There is a default font in Reprocessing that will be automatically used if you use Draw.text without providing a font. However, you frequently want to have your own font!

    The story for using fonts in your Reprocessing app is still under some development to make it nicer. Right now we have support for writing text in a font defined in the Angel Code font format. This is basically a bitmap of packed glyph textures along with a text file that describes it.

    ★★★ Check out font-generator for a tool that can take any truetype or opentype font and output font files that Reprocessing can use.

    In order to use a font once you have the files:

    let font = Draw.loadFont(~filename, env);
    Draw.text(~font, ~body="Test!!!", ~pos=(10, 10), env);

    Why is there no support for 3D drawing?

    The original goal for reprocessing was to make something extremely easy to use and build real (2d) games and experiences with in ReasonML. Processing's 2D API does an amazing job at making graphics approachable. It would be really neat to be able to extend this to 3D creations but I do tend to feel that the 3D API is significantly more complex in some ways. It adds several new concepts such as 3d shapes, texture/materials/lighting, and we'd need to extend several functions to optionally support a third dimension. It also doesn't let you avoid the matrix functions which can be counterintuitive and camera logic gets more involved. We may consider trying to add support in the future but it currently isn't on the roadmap.

    Some Differences from Processing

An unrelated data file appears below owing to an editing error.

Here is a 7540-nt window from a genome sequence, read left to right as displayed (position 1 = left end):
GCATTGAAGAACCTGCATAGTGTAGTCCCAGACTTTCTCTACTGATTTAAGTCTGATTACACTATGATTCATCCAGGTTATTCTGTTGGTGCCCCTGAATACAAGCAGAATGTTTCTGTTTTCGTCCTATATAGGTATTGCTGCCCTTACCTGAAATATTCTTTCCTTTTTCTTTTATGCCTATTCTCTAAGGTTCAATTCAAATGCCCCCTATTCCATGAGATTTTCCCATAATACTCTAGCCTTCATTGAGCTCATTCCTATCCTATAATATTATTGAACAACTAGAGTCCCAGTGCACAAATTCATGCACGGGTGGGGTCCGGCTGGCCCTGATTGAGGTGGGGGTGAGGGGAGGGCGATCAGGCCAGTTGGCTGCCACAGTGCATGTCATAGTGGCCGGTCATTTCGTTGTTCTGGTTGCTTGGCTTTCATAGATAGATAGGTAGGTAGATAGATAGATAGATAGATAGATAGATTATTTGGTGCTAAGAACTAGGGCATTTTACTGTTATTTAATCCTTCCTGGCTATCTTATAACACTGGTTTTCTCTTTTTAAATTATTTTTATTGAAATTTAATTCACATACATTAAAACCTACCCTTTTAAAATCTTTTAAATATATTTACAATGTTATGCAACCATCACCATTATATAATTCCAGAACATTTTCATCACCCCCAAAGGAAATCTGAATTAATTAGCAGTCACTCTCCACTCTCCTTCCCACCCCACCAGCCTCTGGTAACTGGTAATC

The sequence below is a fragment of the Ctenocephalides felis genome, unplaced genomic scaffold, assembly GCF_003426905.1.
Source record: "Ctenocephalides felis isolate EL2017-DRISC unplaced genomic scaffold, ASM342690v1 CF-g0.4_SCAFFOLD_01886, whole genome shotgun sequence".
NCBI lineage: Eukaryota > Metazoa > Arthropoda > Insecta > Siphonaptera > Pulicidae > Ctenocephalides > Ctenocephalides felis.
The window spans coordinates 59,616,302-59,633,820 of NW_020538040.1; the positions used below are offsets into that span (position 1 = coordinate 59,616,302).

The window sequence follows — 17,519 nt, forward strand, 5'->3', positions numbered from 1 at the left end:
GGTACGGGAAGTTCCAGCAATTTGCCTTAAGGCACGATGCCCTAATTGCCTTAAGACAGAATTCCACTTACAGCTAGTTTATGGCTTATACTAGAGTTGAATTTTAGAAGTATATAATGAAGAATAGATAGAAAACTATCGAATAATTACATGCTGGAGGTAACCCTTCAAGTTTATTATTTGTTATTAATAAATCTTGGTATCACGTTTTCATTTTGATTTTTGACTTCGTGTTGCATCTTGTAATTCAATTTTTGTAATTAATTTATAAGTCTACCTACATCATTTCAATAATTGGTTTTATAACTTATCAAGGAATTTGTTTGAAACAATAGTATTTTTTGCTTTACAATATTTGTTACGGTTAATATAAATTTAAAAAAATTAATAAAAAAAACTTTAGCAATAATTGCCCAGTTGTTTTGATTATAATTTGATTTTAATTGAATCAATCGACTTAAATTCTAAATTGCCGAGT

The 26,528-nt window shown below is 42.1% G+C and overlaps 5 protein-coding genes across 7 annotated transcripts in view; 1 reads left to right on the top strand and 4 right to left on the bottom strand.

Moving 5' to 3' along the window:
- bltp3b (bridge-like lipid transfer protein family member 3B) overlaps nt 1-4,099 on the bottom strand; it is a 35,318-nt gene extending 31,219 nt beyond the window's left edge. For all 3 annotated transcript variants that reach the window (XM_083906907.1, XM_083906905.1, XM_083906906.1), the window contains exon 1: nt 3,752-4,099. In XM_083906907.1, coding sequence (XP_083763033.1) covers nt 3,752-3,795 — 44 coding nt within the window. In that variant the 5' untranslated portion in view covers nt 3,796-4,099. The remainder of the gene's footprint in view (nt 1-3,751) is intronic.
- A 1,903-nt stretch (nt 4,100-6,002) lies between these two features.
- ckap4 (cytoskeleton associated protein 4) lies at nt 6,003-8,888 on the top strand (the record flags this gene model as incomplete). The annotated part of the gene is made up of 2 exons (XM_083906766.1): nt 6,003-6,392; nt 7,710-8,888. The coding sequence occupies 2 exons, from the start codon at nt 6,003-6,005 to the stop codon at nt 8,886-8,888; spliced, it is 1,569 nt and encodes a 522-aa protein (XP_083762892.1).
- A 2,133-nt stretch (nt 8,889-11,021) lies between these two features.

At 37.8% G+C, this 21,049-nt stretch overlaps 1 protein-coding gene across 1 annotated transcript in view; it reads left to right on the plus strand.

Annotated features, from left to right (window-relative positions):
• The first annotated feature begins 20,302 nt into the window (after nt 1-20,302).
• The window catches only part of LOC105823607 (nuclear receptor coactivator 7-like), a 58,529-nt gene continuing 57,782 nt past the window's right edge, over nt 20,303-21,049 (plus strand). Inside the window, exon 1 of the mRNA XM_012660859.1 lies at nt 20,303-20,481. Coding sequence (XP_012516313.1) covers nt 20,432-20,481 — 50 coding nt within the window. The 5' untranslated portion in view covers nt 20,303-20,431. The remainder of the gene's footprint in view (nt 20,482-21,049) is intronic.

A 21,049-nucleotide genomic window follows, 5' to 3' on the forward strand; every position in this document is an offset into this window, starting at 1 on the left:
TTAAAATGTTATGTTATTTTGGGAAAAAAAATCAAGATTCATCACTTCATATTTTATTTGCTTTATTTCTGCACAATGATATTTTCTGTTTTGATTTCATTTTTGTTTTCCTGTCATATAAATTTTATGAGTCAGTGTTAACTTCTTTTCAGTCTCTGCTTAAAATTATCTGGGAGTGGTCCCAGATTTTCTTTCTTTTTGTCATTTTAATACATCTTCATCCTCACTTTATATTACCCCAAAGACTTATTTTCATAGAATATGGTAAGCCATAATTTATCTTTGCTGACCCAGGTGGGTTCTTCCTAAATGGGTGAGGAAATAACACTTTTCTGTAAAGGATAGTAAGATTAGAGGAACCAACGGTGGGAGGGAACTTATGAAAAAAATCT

• For state management, we encourage the use of the state value that Reprocessing manages for the user. To use this, decide on a datatype representing the state and return the initial value from setup. This will be persisted behind the scenes and passed to every callback (such as draw and mouseDown). Each callback should return the new value of the state (or the old value if it doesn't change).

    • There are no built-in variables like width and mouseX. Instead, these are functions that are called, passing in an environment object that is always provided.

    open Reprocessing;
    let draw = (state, env) => {
      let w = Env.width(env);
      print_endline("The current width is:" ++ string_of_int(w))
    • The builtin map function is called remap instead to avoid confusion with the well-known function which maps over a list of values. As, according to the Processing docs, this function "Re-maps a number from one range to another.", this naming seems appropriate.

    • Points are expressed as tuples. Instead of exposing a mouseX and mouseY, there is a mouse, which is a tuple of x and y values.

    open Reprocessing;
    let draw = (state, env) => {
      let (x, y) = Env.mouse(env);
      print_endline("The current mouse position is:" ++ (string_of_int(x) ++ string_of_int(y)))

    Projects using Reprocessing

    Talks and articles about Reprocessing

    Please open a PR to add any cool projects, talks or articles about Reprocessing that are missing above!


    npm i reprocessing